If you are considering divorce, the question of alimony has likely entered your mind. Because so many families bring in two separate incomes, who owes money to whom, and whether or not alimony is even necessary, can become a little confusing.
Beyond that, any research you’ve done on the subject might have used spousal support and alimony interchangeably, but in South Carolina, they are actually two distinct terms, both of which you need to know.
To clarify any confusion on the subject of alimony and spousal support, we are responding to some frequently asked questions on the subject.
1. How does spousal support differ from alimony?
In the state of South Carolina, spousal support refers to the monetary support given from one party to the other prior to the signing of the divorce decree.
There is no “legal separation” in this state. Rather, when the divorce is filed, the attorney will request a temporary orders hearing. This is the time when any spousal or child support will be solicited. The intention is that, while the two parties await the final divorce hearing, neither are facing financial hardship.
2. What exactly is alimony?
Alimony is what occurs after the date of the divorce. Because alimony is no longer a taxable event, it is simply a change in title.
Alimony is a routine payment one former spouse makes to the other in order to support them financially. The parties either agree to the payment plan, or a court will order it. If any child support payments are required, these sums will be lumped together.
3. What are the reasons I would pay alimony to my former spouse?
The reasoning behind alimony in general is to sustain the same standard of living following a divorce. Sometimes, due to arrangements made during a marriage, one party may be at a severe disadvantage financially when couples decide to be apart. Alimony attempts to make living situations fair for both parties.
For instance, when one former spouse brings in all of the money to the household, whether due to the other spouse being a stay-at-home parent, disabled mentally or physically, or otherwise unable to work, the court will order alimony payments.
In addition, when a spouse has spent years as a stay-at-home parent out of the workforce, upon re-entering, they will likely still earn less than the other party. This would also be grounds for alimony payments.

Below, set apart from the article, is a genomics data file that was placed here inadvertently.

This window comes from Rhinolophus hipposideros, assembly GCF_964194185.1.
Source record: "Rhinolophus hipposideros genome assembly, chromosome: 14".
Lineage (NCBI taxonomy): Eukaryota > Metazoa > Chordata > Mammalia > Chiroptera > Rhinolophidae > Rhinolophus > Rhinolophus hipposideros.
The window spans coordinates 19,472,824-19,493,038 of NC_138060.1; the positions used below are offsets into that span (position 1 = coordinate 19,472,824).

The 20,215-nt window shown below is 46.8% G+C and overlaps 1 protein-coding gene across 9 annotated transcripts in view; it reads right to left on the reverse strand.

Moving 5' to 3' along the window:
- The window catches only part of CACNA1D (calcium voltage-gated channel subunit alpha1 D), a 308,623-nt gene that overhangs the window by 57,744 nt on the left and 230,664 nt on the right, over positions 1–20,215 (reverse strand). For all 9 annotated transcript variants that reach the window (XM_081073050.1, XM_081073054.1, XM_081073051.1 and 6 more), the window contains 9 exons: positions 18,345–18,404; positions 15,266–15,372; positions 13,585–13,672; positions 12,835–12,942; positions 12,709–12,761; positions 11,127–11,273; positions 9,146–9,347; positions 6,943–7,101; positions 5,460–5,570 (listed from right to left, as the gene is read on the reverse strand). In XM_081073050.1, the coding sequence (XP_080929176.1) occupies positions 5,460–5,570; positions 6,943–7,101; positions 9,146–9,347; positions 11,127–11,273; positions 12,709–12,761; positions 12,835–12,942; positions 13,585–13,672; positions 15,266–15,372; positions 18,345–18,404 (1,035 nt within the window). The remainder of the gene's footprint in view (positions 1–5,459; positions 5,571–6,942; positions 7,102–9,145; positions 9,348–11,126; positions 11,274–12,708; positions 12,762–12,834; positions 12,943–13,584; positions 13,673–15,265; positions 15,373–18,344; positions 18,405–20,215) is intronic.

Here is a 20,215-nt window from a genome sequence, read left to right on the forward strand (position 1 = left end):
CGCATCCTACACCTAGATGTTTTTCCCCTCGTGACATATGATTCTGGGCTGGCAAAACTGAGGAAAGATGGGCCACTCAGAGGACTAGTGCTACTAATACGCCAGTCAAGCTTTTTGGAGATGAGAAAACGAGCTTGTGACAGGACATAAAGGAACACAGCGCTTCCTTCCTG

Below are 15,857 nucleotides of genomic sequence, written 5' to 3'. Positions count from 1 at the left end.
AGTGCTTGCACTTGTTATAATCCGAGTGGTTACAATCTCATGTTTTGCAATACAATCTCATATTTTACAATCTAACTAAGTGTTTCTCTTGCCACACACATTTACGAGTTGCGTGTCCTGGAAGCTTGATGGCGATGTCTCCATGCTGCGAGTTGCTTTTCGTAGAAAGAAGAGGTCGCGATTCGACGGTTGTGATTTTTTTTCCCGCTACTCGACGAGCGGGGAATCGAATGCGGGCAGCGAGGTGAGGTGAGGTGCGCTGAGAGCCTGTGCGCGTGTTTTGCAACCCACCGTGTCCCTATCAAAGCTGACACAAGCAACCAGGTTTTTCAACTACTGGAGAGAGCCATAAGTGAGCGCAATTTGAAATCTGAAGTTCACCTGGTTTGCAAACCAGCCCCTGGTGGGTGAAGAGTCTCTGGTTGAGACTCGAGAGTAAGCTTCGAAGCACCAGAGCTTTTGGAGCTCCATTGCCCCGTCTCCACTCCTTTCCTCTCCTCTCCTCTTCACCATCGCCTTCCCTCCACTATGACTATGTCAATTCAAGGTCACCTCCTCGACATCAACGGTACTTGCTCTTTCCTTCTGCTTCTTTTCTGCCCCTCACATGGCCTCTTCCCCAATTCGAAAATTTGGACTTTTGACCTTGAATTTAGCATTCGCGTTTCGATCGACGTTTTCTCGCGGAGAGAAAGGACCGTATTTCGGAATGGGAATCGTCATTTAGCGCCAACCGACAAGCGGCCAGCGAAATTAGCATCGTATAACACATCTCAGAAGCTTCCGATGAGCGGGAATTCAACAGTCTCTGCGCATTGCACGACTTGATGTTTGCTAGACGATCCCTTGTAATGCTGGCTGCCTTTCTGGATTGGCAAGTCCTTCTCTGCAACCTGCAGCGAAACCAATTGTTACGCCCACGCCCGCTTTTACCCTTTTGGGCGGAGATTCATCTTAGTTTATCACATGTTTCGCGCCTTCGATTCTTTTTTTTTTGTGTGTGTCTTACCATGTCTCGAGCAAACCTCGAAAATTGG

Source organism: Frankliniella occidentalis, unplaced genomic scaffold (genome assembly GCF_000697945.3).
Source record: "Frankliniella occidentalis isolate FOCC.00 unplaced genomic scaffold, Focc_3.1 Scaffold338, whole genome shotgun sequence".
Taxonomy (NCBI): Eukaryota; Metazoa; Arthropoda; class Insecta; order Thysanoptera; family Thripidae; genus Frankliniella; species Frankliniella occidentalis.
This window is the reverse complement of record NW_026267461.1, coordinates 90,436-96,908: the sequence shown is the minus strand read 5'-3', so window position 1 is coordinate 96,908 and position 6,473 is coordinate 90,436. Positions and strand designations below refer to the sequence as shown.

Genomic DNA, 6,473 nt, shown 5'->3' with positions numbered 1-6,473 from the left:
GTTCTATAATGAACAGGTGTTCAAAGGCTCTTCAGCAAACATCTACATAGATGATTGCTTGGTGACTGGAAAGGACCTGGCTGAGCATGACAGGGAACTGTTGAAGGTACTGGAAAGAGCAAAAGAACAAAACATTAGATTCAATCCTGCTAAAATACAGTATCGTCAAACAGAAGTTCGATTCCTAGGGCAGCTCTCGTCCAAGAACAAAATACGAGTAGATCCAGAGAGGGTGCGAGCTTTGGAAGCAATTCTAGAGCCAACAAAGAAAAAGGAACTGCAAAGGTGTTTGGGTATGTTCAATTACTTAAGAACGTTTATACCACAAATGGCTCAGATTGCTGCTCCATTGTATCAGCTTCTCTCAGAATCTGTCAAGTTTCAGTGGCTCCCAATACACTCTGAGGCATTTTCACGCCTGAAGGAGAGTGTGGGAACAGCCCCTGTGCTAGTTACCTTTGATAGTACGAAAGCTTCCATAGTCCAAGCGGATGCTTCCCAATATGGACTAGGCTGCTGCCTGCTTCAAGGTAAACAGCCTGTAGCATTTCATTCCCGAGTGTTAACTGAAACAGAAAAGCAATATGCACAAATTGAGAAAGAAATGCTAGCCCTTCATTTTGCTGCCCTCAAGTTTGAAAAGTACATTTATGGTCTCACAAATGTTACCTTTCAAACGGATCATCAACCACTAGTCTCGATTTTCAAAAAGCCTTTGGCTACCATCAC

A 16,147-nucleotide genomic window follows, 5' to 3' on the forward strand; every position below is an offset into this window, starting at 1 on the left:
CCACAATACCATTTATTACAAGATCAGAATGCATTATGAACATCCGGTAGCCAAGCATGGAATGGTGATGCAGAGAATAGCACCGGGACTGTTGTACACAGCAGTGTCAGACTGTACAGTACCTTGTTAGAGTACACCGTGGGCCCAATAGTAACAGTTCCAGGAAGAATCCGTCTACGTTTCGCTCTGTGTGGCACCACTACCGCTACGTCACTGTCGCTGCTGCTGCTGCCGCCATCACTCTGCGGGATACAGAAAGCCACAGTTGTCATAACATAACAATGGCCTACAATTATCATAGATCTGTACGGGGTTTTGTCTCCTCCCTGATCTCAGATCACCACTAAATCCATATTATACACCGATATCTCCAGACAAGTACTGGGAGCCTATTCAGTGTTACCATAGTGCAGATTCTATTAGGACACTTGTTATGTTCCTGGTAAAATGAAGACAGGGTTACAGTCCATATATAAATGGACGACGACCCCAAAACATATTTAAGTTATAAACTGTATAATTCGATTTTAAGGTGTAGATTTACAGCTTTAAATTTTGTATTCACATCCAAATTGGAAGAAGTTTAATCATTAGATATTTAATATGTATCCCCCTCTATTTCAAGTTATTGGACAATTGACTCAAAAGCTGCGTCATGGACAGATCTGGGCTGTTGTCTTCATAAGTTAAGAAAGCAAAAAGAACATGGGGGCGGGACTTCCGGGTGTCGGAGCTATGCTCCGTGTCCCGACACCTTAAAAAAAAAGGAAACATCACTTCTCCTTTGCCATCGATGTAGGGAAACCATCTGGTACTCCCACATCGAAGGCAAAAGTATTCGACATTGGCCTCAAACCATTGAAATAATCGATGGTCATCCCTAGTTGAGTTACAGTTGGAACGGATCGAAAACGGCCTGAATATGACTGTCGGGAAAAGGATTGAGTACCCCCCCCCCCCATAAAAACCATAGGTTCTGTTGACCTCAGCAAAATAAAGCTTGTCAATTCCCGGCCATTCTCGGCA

In South Carolina, the amount of alimony one party receives is determined by numerous factors, including:
- The length of the marriage
- The potential earnings of both parties
- The education and employment history of each party
- The custody of the children
- Current incomes of both parties
- The physical and emotional states of both parties
- Current standard of living
- Current expenses overall
4. What are the reasons I would not need to pay alimony to my former spouse?
The state of South Carolina recognizes fault-based divorces. These divorces are results of abuse, adultery, drug addiction or habitual drunkenness, and desertion.
In these cases, alimony is not awarded to the party at fault. For instance, if a former spouse commits adultery, they are not able to receive alimony.
Is alimony always a monthly payment?
The most common type of alimony is periodic sum alimony. It’s also the one you’ve probably heard the most. However, in South Carolina, there are multiple types of payments that courts might order.
- Periodic Sum Payments: This is when payments are made on a regular basis, usually one each month, that can be modified as circumstances change. These payments end upon the death of a spouse, or if the spouse receiving the alimony becomes remarried.
- Lump Sum Payments: These are one-time, large payments made at the time the divorce decree is signed.
- Reimbursement: This would be a payment to pay a former spouse back for an opportunity provided or sacrifice made during the marriage. For instance, if only one spouse brought in an income so the other could focus on earning a degree, this is a chance to make the circumstances more fair for both parties at this point in time.
- Rehabilitation: These payments are made for a limited time only, until one spouse is able to increase their earning power. This would work well in a situation where one spouse had been staying home with young children prior to the divorce.
- Separation and Maintenance Support: For couples that are living apart but not requesting a divorce, this would take the form of month payments and function much like periodic sum alimony for divorced couples.
Payments can be determined by various factors, including the length of the marriage, the age and health of the partners, and their future earning potentials. The terms of alimony payments are not set in stone; they can vary greatly depending on the couple’s unique circumstances. In some cases, alimony may be a temporary measure, assisting the receiving spouse until they can become self-sufficient. In other situations, the payments might be long-term or even permanent, especially in marriages that have lasted many years.
Understanding alimony is crucial for families going through a divorce. It’s not just a matter of transferring funds from one ex-spouse to another; it’s about fairness and the recognition of each partner’s contributions to the marriage. With careful consideration of the terms and conditions, alimony can help ease the financial transition for both parties, fostering a sense of stability and fairness as they move forward into their new, separate lives.
As you consider your divorce and navigate all of the complexities of the process, working with a supportive and experienced attorney can make the process less overwhelming. Reach out to our expert team for advice and counsel on alimony and any other concerns you might have.